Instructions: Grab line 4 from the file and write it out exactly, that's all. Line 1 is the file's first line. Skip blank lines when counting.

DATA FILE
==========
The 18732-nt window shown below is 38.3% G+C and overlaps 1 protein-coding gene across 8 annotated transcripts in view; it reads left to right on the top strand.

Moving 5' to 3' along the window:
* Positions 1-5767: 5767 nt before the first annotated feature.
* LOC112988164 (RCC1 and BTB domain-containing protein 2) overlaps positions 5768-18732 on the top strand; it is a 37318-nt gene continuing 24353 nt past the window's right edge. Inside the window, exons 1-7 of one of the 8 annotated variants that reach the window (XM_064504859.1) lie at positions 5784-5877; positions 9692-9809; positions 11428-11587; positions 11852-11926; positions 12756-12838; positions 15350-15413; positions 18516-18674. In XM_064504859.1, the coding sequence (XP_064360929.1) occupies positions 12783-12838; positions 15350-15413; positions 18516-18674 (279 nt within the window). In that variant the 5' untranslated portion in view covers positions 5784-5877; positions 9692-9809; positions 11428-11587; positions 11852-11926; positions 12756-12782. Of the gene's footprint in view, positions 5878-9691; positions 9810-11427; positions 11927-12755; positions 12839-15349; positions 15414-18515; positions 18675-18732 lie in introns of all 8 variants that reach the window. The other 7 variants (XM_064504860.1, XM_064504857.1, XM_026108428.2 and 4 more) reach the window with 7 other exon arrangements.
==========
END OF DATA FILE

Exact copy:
* LOC112988164 (RCC1 and BTB domain-containing protein 2) overlaps positions 5768-18732 on the top strand; it is a 37318-nt gene continuing 24353 nt past the window's right edge. Inside the window, exons 1-7 of one of the 8 annotated variants that reach the window (XM_064504859.1) lie at positions 5784-5877; positions 9692-9809; positions 11428-11587; positions 11852-11926; positions 12756-12838; positions 15350-15413; positions 18516-18674. In XM_064504859.1, the coding sequence (XP_064360929.1) occupies positions 12783-12838; positions 15350-15413; positions 18516-18674 (279 nt within the window). In that variant the 5' untranslated portion in view covers positions 5784-5877; positions 9692-9809; positions 11428-11587; positions 11852-11926; positions 12756-12782. Of the gene's footprint in view, positions 5878-9691; positions 9810-11427; positions 11927-12755; positions 12839-15349; positions 15414-18515; positions 18675-18732 lie in introns of all 8 variants that reach the window. The other 7 variants (XM_064504860.1, XM_064504857.1, XM_026108428.2 and 4 more) reach the window with 7 other exon arrangements.